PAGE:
Czech artist Veronika Richterová uses the near-indestructible nature of plastic PET bottles to her advantage. By snipping, twisting, and heating the drinking vessels, she forms long-lasting sculptures that visually mirror the qualities of glass. This similarity inspired her series of PET luminaries, a project composed of fully functioning light systems in the form of chandeliers and lamps.

The included works are decorated with tulip-shaped light bulb covers, scalloped edges, and long, twisted segments of recycled bottles that imitate electrical cords. In order to protect these heat-sensitive sculptures, Richterová installs her works with bulbs and cables that produce minimal heat.

In 2007, Richterová enlisted help from her graphic designer husband, Michal Cihlár, and together they opened the PET-ART Museum. It is a kind of academic hub regarding anything and everything plastic bottle – from detailed accounts on how the design of PET bottles has evolved to the differences in composition between individual kinds of bottles as well as their shared traits. The PET-ART Museum is also home to an assemblage of over 3 000 plastic bottles that Richterová has collected from 76 countries around the world.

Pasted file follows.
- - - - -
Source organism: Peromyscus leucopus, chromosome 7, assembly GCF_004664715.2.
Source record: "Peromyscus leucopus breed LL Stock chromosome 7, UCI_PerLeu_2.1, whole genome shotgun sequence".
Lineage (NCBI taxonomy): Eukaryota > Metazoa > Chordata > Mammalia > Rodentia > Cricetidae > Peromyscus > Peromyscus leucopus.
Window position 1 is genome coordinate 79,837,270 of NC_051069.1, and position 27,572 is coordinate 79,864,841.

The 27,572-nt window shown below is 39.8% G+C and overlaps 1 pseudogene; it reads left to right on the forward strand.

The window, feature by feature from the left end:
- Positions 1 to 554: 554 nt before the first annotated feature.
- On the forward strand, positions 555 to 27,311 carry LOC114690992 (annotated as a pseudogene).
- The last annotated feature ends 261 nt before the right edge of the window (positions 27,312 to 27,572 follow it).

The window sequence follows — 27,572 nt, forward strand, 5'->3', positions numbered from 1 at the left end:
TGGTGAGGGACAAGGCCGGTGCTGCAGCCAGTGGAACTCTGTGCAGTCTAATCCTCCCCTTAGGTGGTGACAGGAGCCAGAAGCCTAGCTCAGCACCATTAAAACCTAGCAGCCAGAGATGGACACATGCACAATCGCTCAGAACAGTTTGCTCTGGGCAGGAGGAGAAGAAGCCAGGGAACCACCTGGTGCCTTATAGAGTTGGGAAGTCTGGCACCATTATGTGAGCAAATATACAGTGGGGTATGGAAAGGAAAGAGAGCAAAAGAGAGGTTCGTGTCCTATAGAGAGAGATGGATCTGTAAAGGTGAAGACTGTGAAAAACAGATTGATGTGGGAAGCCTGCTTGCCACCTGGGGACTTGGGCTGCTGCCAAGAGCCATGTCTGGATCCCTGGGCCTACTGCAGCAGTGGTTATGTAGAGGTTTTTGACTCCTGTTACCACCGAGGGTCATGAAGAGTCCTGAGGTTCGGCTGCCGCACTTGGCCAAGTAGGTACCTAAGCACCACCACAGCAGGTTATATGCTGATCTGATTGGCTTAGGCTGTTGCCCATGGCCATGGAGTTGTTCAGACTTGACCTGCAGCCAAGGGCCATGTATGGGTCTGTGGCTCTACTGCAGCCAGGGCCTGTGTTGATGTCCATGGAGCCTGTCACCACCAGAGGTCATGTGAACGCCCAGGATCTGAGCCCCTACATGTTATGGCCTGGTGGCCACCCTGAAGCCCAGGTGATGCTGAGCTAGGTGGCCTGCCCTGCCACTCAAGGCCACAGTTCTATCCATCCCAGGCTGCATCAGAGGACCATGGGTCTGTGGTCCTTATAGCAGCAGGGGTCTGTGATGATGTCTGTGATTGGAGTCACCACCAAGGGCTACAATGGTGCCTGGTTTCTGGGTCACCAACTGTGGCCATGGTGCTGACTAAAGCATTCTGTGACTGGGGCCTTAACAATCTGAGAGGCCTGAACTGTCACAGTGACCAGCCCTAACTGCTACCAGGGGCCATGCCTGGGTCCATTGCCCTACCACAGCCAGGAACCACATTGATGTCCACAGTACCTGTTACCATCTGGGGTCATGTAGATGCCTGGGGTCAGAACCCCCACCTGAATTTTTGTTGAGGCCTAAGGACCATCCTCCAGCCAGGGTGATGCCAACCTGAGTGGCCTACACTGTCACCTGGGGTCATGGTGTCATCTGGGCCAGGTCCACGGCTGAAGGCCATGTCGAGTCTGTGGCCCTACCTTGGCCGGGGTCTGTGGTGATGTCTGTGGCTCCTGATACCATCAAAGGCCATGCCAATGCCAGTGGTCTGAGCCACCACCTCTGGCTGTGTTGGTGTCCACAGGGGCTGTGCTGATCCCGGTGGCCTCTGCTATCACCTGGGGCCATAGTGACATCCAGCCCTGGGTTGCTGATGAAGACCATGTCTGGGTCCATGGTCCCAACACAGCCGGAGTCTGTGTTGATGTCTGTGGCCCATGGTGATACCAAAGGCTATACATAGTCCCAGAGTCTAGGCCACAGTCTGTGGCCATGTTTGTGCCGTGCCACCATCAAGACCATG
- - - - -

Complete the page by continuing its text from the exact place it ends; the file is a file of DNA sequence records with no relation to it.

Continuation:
Richterová’s fascination with the plastic bottle extends further than her colorful sculpture-making. She also writes extensively about the usage of plastic bottles in different countries and the history of its mass-scale production.

Speaking to Huffington Post, Richterová describes the experimental process of creating her plastic sculptures.

“The principle is very simple; each PET bottle has the tendency to get smaller when heated. However, in my experience, it is hard to regulate the process as different kinds of bottles are of different quality and their behavior is often unpredictable. So my work has always been full of adventure. The final sculpture is usually the result of many experiments. The biggest advantage is that there is a lot of material for free everywhere. I have a special house full of bottles that I have found, which is my ‘treasury’ where I can go to choose what I want to work with,” – she says.

Richterová’s work proves the adage that (with some handiwork and a keen imagination) one man’s trash is another man’s treasure.

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